SPORTS
03/21/2018 02:40 pm ET

First Player Of Color In The NHL, The Son Of Chinese Immigrants, Dies At 94

Larry Kwong fought racism and discrimination throughout his journey to the professional leagues.
Hockey player Larry Kwong was the best scorer in the New York Rovers farm team, but was only given one minute of play when he
Wikipedia Commons
Hockey player Larry Kwong was the best scorer in the New York Rovers farm team, but was only given one minute of play when he made it to the NHL.

Former professional hockey player Larry Kwong died this past Thursday at age 94 in Calgary, Canada. 

The Chinese-Canadian athlete, the son of Chinese immigrants, was a pioneer in his sport, becoming the first person of color to play in the National Hockey League. 

“I broke the ice a little bit,” Kwong told The New York Times in 2013. “Maybe being the first Chinese player in the N.H.L. gave more of a chance for other Chinese boys that play hockey.”

Kwong played just one major league game with the New York Rangers on March 13, 1948, after being called up from the New York Rovers farm team, and battled racism and discrimination on his way to the NHL. 

The hockey player was born in Vernon, British Columbia, in 1923, the year Canada passed the Chinese Immigration Act. The legislation, enacted during a time of fierce anti-Chinese sentiment across the country, essentially banned all forms of Chinese immigration and wasn’t repealed for more than two decades.

Kwong, whose parents ran a grocery store, quickly became aware of the racism in the country. Chinese-Canadians were denied the right to vote, Kwong couldn’t find a job in his hometown, and barbers even refused to cut his hair because of his ethnicity.

“When I was a young boy, I couldn’t just go to any barber shop. They won’t take me because I was Chinese. It didn’t make me feel good,” Kwong recalled, according to CHBC. “It made me feel that I can’t just go to a certain place or restaurant. I would have to make sure they don’t mind and let me go in.” 

Hockey became an escape for Kwong, The New York Times mentioned. And he joined his first organized team, the Vernon Hydrophones, in the late 1930s. He later moved up to the Trail Smoke Eaters, a team that promised its players a high-paying gig at a local smelter. The Chinese-Canadian player, however, was denied the job due to his heritage and was instead given work as a hotel bellhop.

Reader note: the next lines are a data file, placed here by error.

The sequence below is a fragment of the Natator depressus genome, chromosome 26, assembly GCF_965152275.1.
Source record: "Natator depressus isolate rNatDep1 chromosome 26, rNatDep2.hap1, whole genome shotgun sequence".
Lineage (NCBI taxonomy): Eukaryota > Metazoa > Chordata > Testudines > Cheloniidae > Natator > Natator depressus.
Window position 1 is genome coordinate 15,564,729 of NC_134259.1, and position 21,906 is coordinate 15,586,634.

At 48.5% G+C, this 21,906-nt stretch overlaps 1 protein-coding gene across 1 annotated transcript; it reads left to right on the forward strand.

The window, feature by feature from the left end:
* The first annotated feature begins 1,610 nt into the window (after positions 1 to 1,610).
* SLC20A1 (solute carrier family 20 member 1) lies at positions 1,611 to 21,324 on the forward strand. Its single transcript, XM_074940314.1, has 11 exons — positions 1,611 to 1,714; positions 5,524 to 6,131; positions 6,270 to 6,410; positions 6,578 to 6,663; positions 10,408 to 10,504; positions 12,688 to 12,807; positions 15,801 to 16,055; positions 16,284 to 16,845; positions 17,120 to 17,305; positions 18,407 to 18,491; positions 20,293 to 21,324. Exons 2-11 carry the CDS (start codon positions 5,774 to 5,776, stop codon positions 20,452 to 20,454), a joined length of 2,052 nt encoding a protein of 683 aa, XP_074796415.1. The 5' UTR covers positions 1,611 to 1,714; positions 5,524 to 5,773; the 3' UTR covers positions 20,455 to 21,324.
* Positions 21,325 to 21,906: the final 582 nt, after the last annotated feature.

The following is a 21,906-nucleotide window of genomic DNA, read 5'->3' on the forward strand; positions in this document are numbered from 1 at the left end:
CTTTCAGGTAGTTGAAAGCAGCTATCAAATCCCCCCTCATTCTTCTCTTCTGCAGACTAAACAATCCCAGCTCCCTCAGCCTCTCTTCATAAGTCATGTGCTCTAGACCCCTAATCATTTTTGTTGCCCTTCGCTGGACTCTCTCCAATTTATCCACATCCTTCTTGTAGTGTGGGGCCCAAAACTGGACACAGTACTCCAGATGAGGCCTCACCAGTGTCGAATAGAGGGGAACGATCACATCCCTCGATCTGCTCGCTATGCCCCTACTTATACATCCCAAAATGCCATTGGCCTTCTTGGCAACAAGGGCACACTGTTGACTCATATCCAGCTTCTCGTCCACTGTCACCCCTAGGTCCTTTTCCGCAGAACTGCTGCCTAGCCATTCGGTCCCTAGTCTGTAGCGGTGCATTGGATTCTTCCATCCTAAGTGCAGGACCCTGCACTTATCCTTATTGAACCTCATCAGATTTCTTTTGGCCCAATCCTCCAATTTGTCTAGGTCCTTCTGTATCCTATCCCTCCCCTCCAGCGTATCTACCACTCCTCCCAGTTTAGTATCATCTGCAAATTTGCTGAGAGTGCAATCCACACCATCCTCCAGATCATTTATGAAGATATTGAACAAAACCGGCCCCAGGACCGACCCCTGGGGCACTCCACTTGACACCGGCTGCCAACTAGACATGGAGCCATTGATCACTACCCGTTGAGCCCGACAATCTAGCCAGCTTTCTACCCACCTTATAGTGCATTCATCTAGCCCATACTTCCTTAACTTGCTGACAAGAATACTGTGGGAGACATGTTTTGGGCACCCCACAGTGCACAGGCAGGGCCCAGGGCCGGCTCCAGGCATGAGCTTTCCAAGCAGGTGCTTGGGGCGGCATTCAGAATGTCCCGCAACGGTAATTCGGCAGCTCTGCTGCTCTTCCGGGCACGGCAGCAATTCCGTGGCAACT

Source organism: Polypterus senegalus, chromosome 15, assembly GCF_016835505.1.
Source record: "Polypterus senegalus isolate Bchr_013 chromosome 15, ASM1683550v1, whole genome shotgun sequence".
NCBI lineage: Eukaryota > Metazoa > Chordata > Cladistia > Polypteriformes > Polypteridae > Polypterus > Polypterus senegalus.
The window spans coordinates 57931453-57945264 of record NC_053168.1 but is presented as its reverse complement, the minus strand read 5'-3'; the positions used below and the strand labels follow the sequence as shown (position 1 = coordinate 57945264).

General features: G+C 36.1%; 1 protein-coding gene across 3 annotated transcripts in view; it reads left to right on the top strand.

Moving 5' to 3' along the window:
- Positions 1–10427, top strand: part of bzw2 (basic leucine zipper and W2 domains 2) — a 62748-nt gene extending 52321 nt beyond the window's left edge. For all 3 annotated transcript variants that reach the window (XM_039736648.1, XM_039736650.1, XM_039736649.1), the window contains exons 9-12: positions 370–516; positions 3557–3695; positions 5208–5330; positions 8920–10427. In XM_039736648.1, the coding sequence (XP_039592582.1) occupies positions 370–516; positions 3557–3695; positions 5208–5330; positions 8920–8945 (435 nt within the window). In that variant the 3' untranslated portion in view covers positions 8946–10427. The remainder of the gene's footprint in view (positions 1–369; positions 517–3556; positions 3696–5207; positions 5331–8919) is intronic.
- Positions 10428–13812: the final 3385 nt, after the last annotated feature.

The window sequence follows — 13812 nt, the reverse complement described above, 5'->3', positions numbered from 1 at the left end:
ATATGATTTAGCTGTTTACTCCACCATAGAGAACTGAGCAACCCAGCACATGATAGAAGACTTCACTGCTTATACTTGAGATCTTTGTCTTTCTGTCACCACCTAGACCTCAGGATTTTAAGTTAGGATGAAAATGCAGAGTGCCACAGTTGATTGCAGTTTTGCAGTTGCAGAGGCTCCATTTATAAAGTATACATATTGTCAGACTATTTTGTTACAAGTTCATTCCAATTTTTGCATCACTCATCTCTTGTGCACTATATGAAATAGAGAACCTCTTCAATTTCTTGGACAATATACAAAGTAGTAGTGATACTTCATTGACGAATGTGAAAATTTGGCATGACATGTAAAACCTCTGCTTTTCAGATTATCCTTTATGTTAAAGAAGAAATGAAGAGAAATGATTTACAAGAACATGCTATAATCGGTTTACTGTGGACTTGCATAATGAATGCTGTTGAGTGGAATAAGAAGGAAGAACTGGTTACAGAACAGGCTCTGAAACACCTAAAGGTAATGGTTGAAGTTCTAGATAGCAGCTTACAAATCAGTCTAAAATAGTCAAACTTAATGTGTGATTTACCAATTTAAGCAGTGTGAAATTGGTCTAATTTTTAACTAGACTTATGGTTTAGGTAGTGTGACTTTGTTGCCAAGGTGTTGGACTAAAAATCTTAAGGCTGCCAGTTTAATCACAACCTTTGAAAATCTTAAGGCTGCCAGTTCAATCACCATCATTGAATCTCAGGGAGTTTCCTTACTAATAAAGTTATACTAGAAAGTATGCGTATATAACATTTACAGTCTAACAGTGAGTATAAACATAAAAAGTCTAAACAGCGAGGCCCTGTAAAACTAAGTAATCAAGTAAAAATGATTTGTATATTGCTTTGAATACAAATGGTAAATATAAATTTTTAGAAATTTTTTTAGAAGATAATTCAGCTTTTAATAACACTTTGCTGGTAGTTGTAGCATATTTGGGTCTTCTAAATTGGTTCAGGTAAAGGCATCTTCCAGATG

Kwong was drafted into the military during World War II, playing hockey to entertain the troops while also building minesweepers in the shipyard. Later on, a scout finally noticed Kwong’s talent for the sport at a Rangers tryout camp and Kwong landed a spot on the Rovers. 

Though Kwong became the team’s top scorer in his second year with the team, he witnessed many other players get called up to the Rangers before him, The Globe and Mail noted. When he finally got the chance to play for the major league team, he was given just one minute on the ice. 

“Just a minute. So what can you do in a minute? Unless you’re a real magician, what can you do in a minute?” he told the Multicultural History Society of Ontario. 

Kwong left the NHL at the end of the season but continued playing several successful years in the Quebec Senior Hockey League and later overseas. 

After his sports career, he returned to his family’s grocery business, retiring in 1996.

Kwong’s legacy in the sports world was solidified by his 2010 induction into the B.C. Hockey Hall of Fame and his 2013 induction in to the B.C. Sports Hall of Fame in Vancouver, among many other accolades.

The pioneer is survived by a sister, daughter and two grandchildren. 

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